9. Edward JT, Purcell LC, Karcher DE (2005) Soybean yield and biomass responses to increasing plant population among diverse maturity groups. II Light interception and utilization Crop Sci 45:1778–1785Google Scholar
  10. Edwards JT, Purcell LC (2005) Soybean yield and biomass responses to increasing plant population among diverse maturity groups: I Agronomic characteristics. Crop Sci 45:1770–1777CrossRefGoogle Scholar
  11. Fickett ND, Boerboom CM, Stoltenberg DE (2013) Soybean yield loss potential associated with EarlySeason weed competition across 64 site-years. Weed Sci 61:500–507CrossRefGoogle Scholar
  12. Fiorani F, Rascher U, Jahnke S, Schurr U (2012) Imaging plants dynamics in heterogenic environments. Curr Opin Biotech 23:227–235CrossRefPubMedGoogle Scholar
  13. Gaspar AP, Conley SP (2015) Responses of canopy reflectance, light interception, and soybean seed yield to replanting suboptimal stands. Crop Sci 55(1):377–385CrossRefGoogle Scholar
  14. Gifford RM, Thorne JH, Hitz WD, Giaquinta RT (1984) Crop productivity and photoassimilate partitioning. Science 225:801–808CrossRefPubMedGoogle Scholar
  15. Green JM, Owen MDK (2011) Herbicide-resistant crops: utilities and limitations for herbicide resistant weed management. J Agric Food Chem 59:5819–5829CrossRefPubMedGoogle Scholar
  16. Hao D, Cheng H, Yin Z, Cui S, Zhang D, Wang H, Yu D (2012) Identification of single nucleotide polymorphisms and haplotypes associated with yield and yield components in soybean (Glycine max) landraces across multiple environments. Theor Appl Genet 124:447–458CrossRefPubMedGoogle Scholar
  17. Hwang E, Song Q, Jia G, Specht JE, Hyten DL, Costa J, Cregan PB (2014) A genome-wide association study of seed protein and oil content in soybean. PLoS Genet 15:1Google Scholar
  18. Jannink JL, Orf JH, Jordan NR, Shaw RG (2000) Index selection for weed suppressive ability in soybean. Crop Sci 40:1087–1094CrossRefGoogle Scholar
  19. Jannink JL, Jordan NR, Orf JH (2001) Feasibility of selection for high weed suppressive ability in soybean: absence of tradeoffs between rapid initial growth and sustained later growth. Euphytica 120:291–300CrossRefGoogle Scholar
  20. Kaler AS, Dhanapal AP, Ray JD, King CA, Fritsch FB, Purcell LC (2017a) Genome-wide association mapping of carbon isotope and oxygen isotope ratios in diverse soybean genotypes. Crop Sci 57:3085–3100CrossRefGoogle Scholar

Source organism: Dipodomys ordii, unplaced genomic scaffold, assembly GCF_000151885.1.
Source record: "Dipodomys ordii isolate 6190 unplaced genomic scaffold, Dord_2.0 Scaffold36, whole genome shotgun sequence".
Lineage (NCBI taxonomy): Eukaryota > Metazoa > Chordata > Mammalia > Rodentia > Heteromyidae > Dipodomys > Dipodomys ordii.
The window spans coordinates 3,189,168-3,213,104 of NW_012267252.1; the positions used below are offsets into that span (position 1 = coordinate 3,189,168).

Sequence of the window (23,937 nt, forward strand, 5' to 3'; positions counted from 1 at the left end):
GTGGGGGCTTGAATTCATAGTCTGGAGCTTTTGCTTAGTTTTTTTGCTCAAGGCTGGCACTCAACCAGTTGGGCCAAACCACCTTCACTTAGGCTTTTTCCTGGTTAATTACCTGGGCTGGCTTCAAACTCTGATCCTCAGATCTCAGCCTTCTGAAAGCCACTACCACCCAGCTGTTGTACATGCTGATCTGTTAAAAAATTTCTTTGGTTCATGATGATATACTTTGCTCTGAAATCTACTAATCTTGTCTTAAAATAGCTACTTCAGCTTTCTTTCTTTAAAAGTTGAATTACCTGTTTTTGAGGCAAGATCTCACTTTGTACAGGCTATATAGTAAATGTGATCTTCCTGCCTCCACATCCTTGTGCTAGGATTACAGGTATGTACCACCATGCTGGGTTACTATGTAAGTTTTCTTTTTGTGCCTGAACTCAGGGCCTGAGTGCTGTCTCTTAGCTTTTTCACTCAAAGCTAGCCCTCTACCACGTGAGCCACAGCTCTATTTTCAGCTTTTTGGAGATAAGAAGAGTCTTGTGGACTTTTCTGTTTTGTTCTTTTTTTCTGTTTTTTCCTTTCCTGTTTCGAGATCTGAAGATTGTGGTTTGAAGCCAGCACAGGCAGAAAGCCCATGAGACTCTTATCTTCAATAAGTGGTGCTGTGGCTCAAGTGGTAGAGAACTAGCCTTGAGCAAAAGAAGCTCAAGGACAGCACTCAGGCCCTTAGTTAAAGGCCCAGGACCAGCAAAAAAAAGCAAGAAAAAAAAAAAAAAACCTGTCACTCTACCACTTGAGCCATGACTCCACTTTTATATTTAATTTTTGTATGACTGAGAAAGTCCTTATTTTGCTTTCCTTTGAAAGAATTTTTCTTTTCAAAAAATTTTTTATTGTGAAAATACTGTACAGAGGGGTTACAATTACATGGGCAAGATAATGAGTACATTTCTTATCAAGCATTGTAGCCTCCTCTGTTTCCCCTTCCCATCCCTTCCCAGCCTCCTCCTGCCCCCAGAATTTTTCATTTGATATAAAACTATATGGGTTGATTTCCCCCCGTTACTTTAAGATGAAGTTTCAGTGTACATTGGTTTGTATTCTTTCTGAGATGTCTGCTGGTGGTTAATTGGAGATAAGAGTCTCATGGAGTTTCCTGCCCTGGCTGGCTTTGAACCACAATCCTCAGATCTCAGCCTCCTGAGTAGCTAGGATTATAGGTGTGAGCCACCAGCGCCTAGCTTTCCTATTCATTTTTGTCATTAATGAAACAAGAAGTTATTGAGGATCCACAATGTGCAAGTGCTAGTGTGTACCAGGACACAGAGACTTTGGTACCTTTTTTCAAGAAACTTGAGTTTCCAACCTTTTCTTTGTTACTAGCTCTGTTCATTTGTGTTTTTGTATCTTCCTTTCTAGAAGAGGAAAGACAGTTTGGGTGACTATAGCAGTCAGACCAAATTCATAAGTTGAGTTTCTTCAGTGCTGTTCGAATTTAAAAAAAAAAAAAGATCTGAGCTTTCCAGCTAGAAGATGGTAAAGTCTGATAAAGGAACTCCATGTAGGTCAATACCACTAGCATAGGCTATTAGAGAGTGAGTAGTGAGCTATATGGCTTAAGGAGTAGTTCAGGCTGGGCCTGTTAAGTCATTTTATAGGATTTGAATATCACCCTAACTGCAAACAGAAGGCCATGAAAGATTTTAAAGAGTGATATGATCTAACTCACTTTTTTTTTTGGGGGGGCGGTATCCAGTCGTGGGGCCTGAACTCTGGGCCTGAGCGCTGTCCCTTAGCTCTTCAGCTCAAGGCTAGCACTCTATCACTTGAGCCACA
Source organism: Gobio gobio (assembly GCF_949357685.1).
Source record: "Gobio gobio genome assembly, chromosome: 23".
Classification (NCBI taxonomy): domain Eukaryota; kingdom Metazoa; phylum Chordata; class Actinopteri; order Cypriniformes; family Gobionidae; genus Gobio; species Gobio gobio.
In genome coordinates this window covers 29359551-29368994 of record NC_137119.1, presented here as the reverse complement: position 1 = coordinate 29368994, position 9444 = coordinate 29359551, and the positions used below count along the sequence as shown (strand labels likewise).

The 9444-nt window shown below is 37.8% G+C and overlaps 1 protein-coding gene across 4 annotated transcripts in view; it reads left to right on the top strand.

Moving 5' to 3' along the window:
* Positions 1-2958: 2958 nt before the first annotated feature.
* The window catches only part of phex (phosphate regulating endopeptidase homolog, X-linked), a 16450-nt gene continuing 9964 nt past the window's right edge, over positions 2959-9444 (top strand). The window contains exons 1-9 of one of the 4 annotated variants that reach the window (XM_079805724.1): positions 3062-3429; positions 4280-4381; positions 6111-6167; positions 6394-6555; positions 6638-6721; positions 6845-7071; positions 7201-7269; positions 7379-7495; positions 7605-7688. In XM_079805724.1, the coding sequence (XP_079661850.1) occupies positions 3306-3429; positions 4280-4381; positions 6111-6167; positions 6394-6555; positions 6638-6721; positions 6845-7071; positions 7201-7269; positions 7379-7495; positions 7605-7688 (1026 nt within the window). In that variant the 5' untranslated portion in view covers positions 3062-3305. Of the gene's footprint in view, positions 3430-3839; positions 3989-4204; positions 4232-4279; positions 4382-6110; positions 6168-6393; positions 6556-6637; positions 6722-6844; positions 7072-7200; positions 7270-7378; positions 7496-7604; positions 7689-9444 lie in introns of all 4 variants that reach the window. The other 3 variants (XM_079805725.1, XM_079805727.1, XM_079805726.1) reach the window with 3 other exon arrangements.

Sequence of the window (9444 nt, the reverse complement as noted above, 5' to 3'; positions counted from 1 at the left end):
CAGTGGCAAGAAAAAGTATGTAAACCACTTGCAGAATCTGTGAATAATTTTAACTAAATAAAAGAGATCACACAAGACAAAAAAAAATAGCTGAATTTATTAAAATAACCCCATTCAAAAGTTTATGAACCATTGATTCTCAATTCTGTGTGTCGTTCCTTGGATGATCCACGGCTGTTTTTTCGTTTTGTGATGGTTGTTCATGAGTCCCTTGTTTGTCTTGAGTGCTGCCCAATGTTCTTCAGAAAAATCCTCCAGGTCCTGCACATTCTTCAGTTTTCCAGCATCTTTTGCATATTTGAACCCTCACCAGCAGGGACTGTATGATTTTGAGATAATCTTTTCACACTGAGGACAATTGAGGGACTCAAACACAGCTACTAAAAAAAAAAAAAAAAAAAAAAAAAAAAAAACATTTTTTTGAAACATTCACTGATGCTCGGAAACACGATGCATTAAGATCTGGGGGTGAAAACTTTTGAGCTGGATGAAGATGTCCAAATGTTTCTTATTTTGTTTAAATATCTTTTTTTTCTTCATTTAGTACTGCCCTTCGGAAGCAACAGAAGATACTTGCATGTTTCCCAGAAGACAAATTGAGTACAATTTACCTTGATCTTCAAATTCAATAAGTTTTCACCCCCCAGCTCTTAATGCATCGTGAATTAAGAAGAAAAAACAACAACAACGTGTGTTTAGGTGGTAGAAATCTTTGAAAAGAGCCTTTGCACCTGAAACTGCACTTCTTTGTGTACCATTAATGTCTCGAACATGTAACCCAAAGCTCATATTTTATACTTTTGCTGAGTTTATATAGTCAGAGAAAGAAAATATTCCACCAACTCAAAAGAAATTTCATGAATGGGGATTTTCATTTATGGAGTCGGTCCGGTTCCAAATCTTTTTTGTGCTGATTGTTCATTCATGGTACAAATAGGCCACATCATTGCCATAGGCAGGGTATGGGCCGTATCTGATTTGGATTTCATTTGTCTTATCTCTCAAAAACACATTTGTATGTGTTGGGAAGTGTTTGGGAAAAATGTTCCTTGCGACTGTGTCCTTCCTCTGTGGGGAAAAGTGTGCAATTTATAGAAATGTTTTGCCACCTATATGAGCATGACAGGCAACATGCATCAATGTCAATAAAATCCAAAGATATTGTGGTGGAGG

21. Kaler AS, Ray JD, King CA, Schapaugh WT, Purcell LC (2017b) Genome-wide association mapping of canopy wilting in diverse soybean genotypes. Theor Appl Genet 130:1–15CrossRefGoogle Scholar
  22. Karcher DE, Richardson MD (2005) Batch analysis of digital images to evaluate turfgrass characteristics. Crop Sci 45:1536–1539CrossRefGoogle Scholar
  23. Liebisch F, Kirchgessner N, Schneider D, Walter A, Hund A (2015) Remote, aerial phenotyping of maize traits with a mobile multi-sensor approach. Plant Methods 11:9CrossRefPubMedPubMedCentralGoogle Scholar
  24. Liu X, Huang M, Fan B, Buckler ES, Zhang Z (2016) Iterative usage of fixed and random effect models for powerful and efficient genome-wide association studies. PLoS Genet 12(2):e1005767CrossRefPubMedPubMedCentralGoogle Scholar
  25. Manandhar A, Sinclair TR, Rufty TW, Ghanem ME (2017) Leaf emergence (phyllochron index) and leaf expansion response to soil drying in cowpea genotypes. Physiol Plantarum 160:201–208CrossRefGoogle Scholar
  26. McCarthy MI, Abecasis GR, Cardon LR, Goldstein DB, Little J, Ioannidis JPA, Hirschhorn JN (2008) Genome-wide association studies for complex traits: consensus, uncertainty and challenges. Nature Rev Genet 9(5):356–369CrossRefPubMedGoogle Scholar
  27. Money D, Gardner K, Migicovsky Z, Schwaninger H, Zhong GY, Myles S (2015) LinkImpute: fast and accurate genotype imputation for non-model organisms. G3 5(11):23383–22390CrossRefGoogle Scholar
  28. Nordborg M, Tavaré S (2002) Linkage disequilibrium: what history has to tell us. Trends Genet 18(2):83–90CrossRefPubMedGoogle Scholar
  29. Place GT, Reberg-Horton SC, Dickey DA, Carter TE (2011a) Identifying soybean traits of interest for weed competition. Crop Sci 51:2642–2654CrossRefGoogle Scholar
  30. Place GT, Reberg-Horton SC, Carter TE, Smith AN (2011b) Effects of soybean seed size on weed competition. Agron J 103:175–181CrossRefGoogle Scholar